This weekend, Darkness Into Light fundraising events will take place across the globe in aid of the suicide and self-harm crisis centre, Pieta House. Here in Killarney, the annual walk is held in memory of the late Nathan O’Carroll who took his own life in 2007. He was just 14 years of age.
Nathan’s family, led by parents Denis and Marie, have run the event since its inception in 2011 and it has become one of the most successful fundraisers of its kind in the country. It’s great to see so many people coming together to show their support for the O’Carrolls, while also providing much-needed funds for a worthy charity in the process.
Perhaps the greatest achievement of the Darkness Into Light campaign has been the manner in which it has challenged the stigma attached to suicide and mental health. In the past, these issues were brushed under the carpet but people like Denis and Marie, who speak so openly and so candidly about their first-hand experience with suicide, have unquestionably shifted the dial in a major way. I wouldn’t go so far as to say that as a nation we’re completely comfortable with the topic, but things have certainly come a long way even in the past decade or so.
Unfortunately, many of us here in Killarney have been touched by suicide. Personally, I lost one of my best friends to suicide back in 2009. We’ve all suffered bereavements and every death is tragic in its own way, but there’s something especially difficult about a suicide. It’s so unexpected and so confusing. It really knocks you off your feet.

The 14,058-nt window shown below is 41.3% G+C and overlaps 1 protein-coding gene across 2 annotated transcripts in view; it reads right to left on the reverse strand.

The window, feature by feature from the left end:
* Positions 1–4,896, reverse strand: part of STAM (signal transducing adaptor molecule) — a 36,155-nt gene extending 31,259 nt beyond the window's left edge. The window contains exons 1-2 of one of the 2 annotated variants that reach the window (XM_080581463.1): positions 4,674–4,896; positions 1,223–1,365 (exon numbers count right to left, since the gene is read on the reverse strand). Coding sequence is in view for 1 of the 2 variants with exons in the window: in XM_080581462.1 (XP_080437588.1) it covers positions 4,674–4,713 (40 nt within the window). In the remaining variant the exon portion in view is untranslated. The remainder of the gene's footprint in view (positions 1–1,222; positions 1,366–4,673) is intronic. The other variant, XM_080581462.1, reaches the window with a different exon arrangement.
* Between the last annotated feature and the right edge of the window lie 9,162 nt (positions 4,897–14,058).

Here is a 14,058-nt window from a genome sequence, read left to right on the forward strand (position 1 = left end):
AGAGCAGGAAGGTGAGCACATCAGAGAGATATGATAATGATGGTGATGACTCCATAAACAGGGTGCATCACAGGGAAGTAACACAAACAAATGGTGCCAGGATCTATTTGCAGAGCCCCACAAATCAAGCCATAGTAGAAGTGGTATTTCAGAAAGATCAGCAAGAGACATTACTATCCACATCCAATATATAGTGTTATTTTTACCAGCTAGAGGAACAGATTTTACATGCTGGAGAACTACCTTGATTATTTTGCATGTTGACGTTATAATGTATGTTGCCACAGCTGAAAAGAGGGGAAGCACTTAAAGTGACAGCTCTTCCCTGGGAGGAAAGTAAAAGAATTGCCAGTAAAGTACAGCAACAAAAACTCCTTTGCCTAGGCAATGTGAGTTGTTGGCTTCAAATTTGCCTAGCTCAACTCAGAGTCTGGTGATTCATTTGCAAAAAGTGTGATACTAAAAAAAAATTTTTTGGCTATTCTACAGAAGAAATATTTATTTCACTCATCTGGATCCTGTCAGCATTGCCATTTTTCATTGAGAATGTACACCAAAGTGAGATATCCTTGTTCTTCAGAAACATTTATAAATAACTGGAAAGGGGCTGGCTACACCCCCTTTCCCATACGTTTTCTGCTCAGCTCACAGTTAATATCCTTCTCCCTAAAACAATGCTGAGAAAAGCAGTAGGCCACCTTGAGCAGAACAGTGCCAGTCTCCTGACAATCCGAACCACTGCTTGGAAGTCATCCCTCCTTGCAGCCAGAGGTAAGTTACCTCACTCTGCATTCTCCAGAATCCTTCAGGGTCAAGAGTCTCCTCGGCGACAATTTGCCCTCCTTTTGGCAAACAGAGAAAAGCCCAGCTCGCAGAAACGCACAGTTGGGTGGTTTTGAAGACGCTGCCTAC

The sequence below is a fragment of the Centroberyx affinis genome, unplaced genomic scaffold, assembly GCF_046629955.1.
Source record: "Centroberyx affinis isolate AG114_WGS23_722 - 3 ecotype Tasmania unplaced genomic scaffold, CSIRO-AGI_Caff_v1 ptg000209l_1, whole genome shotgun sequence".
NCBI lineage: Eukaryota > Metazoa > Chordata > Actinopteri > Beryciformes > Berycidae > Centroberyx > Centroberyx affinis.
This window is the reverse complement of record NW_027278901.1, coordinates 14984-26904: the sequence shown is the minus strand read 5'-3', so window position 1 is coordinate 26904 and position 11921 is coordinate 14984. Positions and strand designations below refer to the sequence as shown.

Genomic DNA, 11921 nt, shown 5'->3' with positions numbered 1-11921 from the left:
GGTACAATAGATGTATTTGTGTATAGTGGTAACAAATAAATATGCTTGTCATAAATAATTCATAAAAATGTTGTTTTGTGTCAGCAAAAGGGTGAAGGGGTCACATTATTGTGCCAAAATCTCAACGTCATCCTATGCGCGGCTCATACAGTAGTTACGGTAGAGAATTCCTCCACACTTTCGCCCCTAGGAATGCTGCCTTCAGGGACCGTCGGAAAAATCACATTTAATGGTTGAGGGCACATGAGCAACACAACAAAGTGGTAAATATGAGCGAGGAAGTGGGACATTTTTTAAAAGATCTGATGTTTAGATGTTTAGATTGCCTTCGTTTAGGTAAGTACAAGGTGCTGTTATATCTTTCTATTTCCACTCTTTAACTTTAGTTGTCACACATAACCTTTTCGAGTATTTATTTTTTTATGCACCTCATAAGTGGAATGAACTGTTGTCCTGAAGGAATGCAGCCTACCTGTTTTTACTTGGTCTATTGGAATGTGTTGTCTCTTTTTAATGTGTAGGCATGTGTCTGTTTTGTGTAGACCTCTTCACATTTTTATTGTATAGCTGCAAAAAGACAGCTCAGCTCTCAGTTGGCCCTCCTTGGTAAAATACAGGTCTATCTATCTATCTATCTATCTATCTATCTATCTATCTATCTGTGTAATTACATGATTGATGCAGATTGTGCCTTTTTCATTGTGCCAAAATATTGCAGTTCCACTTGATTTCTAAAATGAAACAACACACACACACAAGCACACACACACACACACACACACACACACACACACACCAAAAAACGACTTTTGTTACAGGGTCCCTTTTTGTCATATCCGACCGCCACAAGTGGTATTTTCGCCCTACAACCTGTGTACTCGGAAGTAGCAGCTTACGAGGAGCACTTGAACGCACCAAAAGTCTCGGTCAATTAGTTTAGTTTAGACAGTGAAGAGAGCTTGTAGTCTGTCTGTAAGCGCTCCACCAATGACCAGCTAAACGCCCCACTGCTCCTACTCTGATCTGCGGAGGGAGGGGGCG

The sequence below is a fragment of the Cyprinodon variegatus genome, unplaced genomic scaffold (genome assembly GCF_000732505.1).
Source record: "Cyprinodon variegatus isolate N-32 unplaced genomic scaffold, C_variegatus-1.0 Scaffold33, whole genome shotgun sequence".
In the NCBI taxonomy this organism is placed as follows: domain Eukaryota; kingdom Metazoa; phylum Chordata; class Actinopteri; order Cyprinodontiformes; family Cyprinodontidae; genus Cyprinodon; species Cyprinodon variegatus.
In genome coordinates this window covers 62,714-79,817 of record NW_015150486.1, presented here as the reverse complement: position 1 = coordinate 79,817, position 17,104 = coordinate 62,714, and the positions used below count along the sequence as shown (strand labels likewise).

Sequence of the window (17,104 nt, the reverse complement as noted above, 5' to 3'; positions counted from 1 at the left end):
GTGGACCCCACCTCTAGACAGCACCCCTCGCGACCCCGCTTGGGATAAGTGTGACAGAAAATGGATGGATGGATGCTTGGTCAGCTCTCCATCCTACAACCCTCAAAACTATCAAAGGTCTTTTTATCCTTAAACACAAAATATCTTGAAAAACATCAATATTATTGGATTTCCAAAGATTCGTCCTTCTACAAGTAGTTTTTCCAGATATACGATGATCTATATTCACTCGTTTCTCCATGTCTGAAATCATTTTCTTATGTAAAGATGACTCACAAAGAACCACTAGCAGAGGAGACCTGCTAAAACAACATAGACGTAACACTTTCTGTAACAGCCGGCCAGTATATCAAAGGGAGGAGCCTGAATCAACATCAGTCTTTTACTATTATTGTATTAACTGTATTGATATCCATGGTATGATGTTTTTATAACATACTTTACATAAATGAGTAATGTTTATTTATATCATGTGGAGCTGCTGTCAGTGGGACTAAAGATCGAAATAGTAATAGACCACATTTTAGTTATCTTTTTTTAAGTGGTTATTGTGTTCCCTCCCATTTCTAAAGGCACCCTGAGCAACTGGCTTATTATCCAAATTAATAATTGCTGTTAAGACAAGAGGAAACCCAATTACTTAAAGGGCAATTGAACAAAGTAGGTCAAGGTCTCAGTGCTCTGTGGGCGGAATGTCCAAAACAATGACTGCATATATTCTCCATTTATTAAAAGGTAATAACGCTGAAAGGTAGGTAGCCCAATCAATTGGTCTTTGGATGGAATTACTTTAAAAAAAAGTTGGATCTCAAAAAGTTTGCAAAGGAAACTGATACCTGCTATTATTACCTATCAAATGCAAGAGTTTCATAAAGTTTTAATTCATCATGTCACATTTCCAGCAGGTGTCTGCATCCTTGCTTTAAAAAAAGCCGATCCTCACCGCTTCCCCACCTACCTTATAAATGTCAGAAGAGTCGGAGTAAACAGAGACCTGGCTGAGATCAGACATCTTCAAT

My main thought after it happened was that I wished I could have spoken to him about whatever was going on before it was too late.
I definitely found it hard to cope and the next few months were extremely tough. I really struggled with it, to be honest, and I eventually decided to get some counselling. It wasn’t an easy step to take but addressing the issue head-on and just talking made the world of difference.
At the time, I probably felt as though what I was going through was never going to end but looking back now I realise that it was just one minor chapter in a much bigger story. That’s why Darkness Into Light is so important. Firstly, it funds Pieta House, a charity that has provided assistance to over 30,000 people when they needed it most. Secondly, it has helped to force the subject of mental health out of the shadows and into the light.
When things are out in the open like they are now, and mental health issues become more widely accepted as simply an illness like any other, people are more likely to speak up about their problems. And that can only be a good thing.
Darkness Into Light takes place tomorrow (Saturday) morning at 4.15am, starting from the Killarney Racecourse. You can register at the Racecourse from 5pm-8pm today or online at dil.pieta.ie
Relegation battle has town divided
By Sean Moriarty This is bigger than the county final itself – with the main prize on offer being bragging rights in the town. After an unprecedented run of events during this year’s Kerry Senior Football championship Killarney’s two biggest clubs, Dr Crokes and Killarney Legion are set to face off in a relegation battle […]
By Sean Moriarty
This is bigger than the county final itself – with the main prize on offer being bragging rights in the town.
After an unprecedented run of events during this year’s Kerry Senior Football championship Killarney’s two biggest clubs, Dr Crokes and Killarney Legion are set to face off in a relegation battle that is sure to divide the town.
In sporting terms, the outcome of the big game, set for December 5, is simple enough. The winner stays in the Senior Championship next season and the losers will have to play in the Intermediate Championship.
Fans of the black and amber or the green and white face an anxious week. Winning the county title is one thing – consigning your cross town rivals to second division football in football is altogether a bigger prize.